A paper on teenage suicide written by two assistant professors of sociology at the University of Memphis will be published in the field's flagship journal, the American Sociological Review, in April. "Are Suicidal Behaviors Contagious in Adolescence?," by Drs. Seth Abrutyn and Anna Mueller, also will be the subject of an upcoming podcast for the journal.
In the paper, the authors find that extremely personal behaviors, like suicide, are shaped by social influences. This study investigates what happens to teenagers who have no recorded suicidal history, but who recently have had a friend or family member attempt suicide, using data from the large, nationally representative Add Health archive.
The report finds that teenage boys and girls are vulnerable to developing new suicidal thoughts if a friend or family member recently has attempted suicide. Girls are more sensitive than boys, as they are affected by suicidal behaviors of both family members and friends. (Boys are not vulnerable to attempts by family members.) And while both boys and girls are affected by suicide, the impact lasts longer for girls and influences them in more ways. For example, girls are more likely to develop not only suicidal thoughts but also attempts.
"We believe, though more research needs to be done, that girls develop stronger emotional bonds, in adolescence especially, and thus are more susceptible to a close role model's attitudes or behaviors," said Abrutyn. "Past research confirms that girls and women are more vulnerable to a friend or partner's opinion, and we know that adolescent girls tend to have fewer but more intimate relationships."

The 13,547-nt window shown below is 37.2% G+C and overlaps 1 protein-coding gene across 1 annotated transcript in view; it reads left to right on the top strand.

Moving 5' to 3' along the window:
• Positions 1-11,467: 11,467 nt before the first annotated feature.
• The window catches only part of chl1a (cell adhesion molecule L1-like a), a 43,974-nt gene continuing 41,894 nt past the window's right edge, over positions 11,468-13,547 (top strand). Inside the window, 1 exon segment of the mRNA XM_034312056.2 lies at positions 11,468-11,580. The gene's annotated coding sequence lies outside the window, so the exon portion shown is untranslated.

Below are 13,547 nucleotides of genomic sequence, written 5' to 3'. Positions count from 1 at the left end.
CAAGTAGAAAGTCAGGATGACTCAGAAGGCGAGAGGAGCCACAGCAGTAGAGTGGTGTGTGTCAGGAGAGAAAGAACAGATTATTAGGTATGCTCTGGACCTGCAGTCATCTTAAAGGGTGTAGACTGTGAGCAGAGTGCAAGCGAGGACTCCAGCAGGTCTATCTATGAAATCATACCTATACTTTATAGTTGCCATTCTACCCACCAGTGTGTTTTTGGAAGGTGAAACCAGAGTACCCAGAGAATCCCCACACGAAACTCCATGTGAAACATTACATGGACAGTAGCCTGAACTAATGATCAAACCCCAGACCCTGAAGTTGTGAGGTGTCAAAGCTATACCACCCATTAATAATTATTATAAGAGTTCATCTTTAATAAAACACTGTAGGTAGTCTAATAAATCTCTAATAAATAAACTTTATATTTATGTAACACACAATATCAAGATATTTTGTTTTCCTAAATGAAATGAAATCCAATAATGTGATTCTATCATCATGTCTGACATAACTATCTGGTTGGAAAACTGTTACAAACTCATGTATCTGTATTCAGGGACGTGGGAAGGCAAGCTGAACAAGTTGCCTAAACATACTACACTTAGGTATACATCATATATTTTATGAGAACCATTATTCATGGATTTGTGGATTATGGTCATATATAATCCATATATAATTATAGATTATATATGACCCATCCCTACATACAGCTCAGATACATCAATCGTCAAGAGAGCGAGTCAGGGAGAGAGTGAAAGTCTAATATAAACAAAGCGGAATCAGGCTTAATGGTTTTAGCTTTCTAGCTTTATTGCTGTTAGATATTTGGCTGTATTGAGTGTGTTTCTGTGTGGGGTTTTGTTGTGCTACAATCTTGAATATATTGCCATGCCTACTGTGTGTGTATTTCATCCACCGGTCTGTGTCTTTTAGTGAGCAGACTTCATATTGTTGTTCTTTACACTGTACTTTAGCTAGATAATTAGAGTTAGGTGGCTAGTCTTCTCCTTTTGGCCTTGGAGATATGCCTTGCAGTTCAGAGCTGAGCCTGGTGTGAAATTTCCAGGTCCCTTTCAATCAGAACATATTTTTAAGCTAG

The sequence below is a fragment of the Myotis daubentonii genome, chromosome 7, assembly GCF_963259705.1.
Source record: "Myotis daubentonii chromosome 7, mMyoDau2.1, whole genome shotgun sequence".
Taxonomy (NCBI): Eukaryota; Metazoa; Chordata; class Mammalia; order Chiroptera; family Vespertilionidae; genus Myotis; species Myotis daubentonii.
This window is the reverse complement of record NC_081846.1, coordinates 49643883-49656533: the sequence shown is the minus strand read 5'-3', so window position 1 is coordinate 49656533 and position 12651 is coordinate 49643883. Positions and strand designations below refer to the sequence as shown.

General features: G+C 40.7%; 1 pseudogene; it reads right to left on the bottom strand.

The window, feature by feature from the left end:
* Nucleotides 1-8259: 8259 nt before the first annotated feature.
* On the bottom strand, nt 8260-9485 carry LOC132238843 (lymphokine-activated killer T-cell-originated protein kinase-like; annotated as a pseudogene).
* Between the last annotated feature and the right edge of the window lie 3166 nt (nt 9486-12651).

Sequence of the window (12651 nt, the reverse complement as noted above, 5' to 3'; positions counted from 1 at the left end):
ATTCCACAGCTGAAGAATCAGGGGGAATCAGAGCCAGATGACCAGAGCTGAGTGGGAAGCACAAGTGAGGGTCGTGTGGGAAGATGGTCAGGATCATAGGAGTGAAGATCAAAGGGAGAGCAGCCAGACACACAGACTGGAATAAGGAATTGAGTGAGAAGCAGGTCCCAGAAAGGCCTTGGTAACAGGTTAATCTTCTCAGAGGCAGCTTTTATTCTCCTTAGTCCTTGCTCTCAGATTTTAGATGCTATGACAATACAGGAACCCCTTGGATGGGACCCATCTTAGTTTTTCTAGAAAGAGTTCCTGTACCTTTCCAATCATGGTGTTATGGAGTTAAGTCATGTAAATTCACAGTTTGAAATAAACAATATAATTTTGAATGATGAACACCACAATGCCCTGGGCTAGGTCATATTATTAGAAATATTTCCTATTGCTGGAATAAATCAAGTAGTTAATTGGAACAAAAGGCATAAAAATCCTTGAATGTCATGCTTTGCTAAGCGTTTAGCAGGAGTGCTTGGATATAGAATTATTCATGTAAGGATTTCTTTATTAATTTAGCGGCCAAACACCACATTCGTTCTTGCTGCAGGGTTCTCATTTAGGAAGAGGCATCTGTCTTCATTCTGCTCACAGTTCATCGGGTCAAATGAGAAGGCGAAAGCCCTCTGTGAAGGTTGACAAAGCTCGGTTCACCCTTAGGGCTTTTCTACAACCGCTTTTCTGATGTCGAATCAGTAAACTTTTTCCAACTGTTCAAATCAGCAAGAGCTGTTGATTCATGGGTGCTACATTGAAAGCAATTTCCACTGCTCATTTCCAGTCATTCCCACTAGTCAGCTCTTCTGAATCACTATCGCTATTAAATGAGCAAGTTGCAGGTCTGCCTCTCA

Their study also finds that the vulnerable period following the suicide attempt of a relative or friend may last a year or longer. Overall, the findings suggest that exposure to suicide attempts does contribute to the development of new suicidal thoughts and, in some cases, attempts.
This is important, because sociology has long argued that intimate social relationships – through the love and support that they provide – protect against suicide.
"We hope that teachers, parents, counselors, researchers and teenagers become aware of the profound impact being exposed to suicidal behavior has," Abrutyn said. "In addition, knowing that girls are more sensitive does not mean boys are not at risk, but that gender plays a role in how adolescents experience and cope with suicide attempts of people they care about."
The goal of the research is to prevent suicides, Abrutyn said. "We believe our findings provide important tools for communities and schools."
Since the 1950s, the adolescent suicide rate has tripled. Today it has stabilized, but it is still the second leading cause of death of those ages 15 to 24.
Mueller studies medical sociology and adolescence; Abrutyn is a general theorist interested in testing classical theories to identify how useful they are and advancing them so they are more effective in explaining social phenomena.
Said Abrutyn, "Suicide seemed like a great topic to both meld our strengths while also exploring a serious social problem."
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